Alleviate (or minimise the impact of) stressors (relating to the individual or environment) that may influence the behaviour of potential offenders or that might be used as an excuse for offending

(Desirable effect)

Intervention v comparison—analysis of seven intervention sites (of 25 in operation) and comparison areas showed significant declines in actual and attempted shootings in three areas due to the program; a decline in gun-related homicide in three sites (of which one was found to be due to the program); a decline in shooting density in six sites (3 due to program)

Evaluation focus—process and outcome

Evaluation design—before–after, control (control variables and major cities across United States)

Research methods and source of data—interviews, surveys observations and police records

Level on SMS—4

Spergel (1986)

Crisis Intervention Services Project (CRISP)

Target crime—gang-related homicide, robbery, aggravated assault, aggravated battery, simple assault, simple battery, intimidation, gang recruitment and unlawful use of weapon

Nature of problem—upward trend in gang-related homicides in Chicago

Target location—neighbourhood characterised by very high homicide rates, intense gang violence and predominantly Puerto Rican population. Community politically and culturally fragmented due to socio-demographic shifts

Awareness campaign—outreach workers spread knowledge about police crackdowns

Community patrol—outreach workers patrolled high crime areas and performed mediation and conflict resolution services

Support services—outreach workers provided at-risk youths with access to services, such as employment

Increase an offender’s perceived risk of crime, the perceived effort of crime or reduce the anticipated rewards of crime to discourage them from committing an offence

Introduce or improve formal or informal surveillance to increase the perceived risk that committing an offence will result in identification or capture

Build a person’s resilience to offending by providing them with the resources, skills, knowledge and ability to avoid situations in which their risk of offending might be increased

Alleviate (or minimise the impact of) stressors (relating to the individual or environment) that may influence the behaviour of potential offenders or that might be used as an excuse for offending

(Uncertain effect)

Intervention v comparison—rate of serious gang crime among juveniles increased at lower rate than in comparison group over the 10 month post-intervention period

No effect on less serious gang crime

Evaluation focus—process and outcome

Evaluation design—before–after, control

Research methods and source of data—plice records

Level on SMS—3

Tita et al. (2010) Operation Ceasefire Los Angeles

Target crime—homicide, attempted homicide, robbery, assault, kidnapping, gang crime and gun crime

Nature of problem—escalating rates of gang-related crime, in particular youth homicide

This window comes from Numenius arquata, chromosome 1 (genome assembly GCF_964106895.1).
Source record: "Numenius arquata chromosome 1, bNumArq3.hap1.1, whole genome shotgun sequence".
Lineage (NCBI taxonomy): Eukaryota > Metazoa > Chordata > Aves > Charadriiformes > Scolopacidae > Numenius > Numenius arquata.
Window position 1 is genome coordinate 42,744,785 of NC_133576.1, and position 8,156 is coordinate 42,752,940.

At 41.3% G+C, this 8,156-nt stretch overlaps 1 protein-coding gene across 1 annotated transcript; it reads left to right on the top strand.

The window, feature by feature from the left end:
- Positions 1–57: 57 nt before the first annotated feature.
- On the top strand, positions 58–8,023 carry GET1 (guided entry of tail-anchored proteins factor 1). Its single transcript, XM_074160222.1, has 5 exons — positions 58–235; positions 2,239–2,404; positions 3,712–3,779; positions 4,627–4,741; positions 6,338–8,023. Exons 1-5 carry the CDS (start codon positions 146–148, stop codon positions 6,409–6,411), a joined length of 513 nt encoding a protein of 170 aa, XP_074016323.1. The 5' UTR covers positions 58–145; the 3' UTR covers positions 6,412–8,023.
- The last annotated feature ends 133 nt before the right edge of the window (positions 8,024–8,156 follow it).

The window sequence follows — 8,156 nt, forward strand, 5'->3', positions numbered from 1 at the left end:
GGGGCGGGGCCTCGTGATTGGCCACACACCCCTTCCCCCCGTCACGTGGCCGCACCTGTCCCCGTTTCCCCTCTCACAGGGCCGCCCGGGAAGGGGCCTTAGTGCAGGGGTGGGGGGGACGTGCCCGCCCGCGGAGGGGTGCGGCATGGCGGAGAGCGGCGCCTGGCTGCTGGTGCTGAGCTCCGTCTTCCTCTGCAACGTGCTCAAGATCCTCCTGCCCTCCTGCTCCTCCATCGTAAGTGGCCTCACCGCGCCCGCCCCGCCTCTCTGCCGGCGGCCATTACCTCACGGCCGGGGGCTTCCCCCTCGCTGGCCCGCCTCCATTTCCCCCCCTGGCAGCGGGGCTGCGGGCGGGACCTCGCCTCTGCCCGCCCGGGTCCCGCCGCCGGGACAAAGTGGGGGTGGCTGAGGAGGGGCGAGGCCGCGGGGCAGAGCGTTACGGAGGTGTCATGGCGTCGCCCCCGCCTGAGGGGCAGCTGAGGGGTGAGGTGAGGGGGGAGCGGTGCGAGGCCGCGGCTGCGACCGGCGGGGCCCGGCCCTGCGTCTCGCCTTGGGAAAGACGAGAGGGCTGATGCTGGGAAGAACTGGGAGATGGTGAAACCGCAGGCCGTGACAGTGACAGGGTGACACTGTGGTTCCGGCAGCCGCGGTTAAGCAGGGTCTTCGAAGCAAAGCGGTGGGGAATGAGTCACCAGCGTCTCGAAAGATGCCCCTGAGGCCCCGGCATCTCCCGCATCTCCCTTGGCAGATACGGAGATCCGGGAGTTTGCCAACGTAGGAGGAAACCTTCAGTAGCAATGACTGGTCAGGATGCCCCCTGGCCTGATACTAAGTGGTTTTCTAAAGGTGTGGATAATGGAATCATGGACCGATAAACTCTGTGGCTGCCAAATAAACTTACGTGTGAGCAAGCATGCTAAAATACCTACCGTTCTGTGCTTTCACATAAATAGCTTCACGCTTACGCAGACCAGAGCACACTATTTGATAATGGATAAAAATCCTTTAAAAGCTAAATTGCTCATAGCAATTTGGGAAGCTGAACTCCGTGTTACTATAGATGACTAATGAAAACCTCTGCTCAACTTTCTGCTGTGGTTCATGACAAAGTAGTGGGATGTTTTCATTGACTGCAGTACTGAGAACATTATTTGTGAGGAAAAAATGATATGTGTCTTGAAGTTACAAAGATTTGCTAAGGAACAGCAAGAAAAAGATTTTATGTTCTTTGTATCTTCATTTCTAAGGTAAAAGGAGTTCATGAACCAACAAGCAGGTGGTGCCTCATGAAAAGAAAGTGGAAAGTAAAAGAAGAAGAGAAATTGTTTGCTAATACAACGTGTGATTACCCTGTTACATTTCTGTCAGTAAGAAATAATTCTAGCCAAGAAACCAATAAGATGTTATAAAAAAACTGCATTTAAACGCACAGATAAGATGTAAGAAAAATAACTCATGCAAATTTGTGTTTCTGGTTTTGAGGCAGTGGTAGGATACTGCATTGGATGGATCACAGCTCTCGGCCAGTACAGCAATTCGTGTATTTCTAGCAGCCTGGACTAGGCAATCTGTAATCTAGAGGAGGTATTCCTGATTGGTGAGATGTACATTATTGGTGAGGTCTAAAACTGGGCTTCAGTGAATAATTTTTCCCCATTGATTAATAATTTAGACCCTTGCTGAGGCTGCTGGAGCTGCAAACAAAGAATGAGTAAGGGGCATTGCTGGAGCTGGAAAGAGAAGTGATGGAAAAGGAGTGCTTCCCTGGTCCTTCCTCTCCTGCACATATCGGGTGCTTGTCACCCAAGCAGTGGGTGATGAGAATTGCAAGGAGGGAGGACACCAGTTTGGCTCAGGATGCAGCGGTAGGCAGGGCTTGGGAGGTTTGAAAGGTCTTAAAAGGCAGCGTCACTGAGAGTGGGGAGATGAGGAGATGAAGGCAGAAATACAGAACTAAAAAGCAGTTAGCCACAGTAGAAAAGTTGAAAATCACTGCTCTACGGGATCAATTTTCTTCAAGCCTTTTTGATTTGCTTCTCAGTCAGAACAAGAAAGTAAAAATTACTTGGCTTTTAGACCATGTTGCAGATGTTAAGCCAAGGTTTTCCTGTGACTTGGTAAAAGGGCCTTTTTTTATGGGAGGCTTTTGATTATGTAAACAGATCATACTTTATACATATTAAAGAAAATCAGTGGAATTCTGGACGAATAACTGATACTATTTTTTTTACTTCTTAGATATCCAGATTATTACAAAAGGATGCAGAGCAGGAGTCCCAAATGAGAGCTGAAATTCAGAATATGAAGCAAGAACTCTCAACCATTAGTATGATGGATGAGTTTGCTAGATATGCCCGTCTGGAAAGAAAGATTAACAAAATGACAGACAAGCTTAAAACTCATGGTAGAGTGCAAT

Target group or beneficiaries—gangs and gang members

Target location—Boyle Heights, Los Angeles, high violent area and gang activity

Awareness campaign—community members and media conveyed strong anti-violence message and information about the program

Police enforcement—police patrols deployed in hotspot areas; increased enforcement of parole and probation of gang members; enforcement of housing codes

Support services—gang members were offered access to job training and development opportunities, substance abuse treatment and tattoo removal

Introduce or improve formal or informal surveillance to increase the perceived risk that committing an offence will result in identification or capture

Increase an offender’s perceived risk of crime, the perceived effort of crime or reduce the anticipated rewards of crime to discourage them from committing an offence

Prevent potential offenders from being able to access locations where there are potential targets (property or people) or where provocation may occur

Alleviate (or minimise the impact of) stressors (relating to the individual or environment) that may influence the behaviour of potential offenders

(Desirable effect)

Intervention v comparison—reduction in violent, gang and gun crime in areas in which social services delivered not significantly greater than comparison areas

Intervention v comparison—reductions in violent crime in areas with targeted enforcement significantly greater than reductions in comparison areas. No significant decrease in gun or gang crime

Adjacent—decrease in crime rates in surrounding areas providing some evidence of potential diffusion of benefits

Evaluation focus—process and outcome

Evaluation design—before–after, control

Research methods and source of data—police records

Level on SMS—3

Wilson, Chermack and McGarrell (2010).

One Vision One Life

Target crime—homicide (primary), aggravated assault.

Nature of problem—in 2003 there was a 49 percent spike in homicide rates in Pittsburgh

Target location—three different areas of Pittsburgh, United States—Northside, Hill District and Southside. All high crime areas

Community engagement and mobilisation—connecting residents with services, promoting connections between neighbours through organised events such as ‘cook-outs’

Support services—connected at-risk youths with services like social welfare

Awareness campaign—outreach workers disseminated an anti-violence message to residents through pamphlets

Encourage individuals (potential targets or individuals who facilitate access to targets) to consider the implications of their actions and discourage behaviour that may create opportunities for crime to occur and/or encourage behaviour that minimises opportunities for crime to occur

Build a person’s resilience to offending by providing them with the resources, skills, knowledge and ability to avoid situations in which their risk of offending might be increased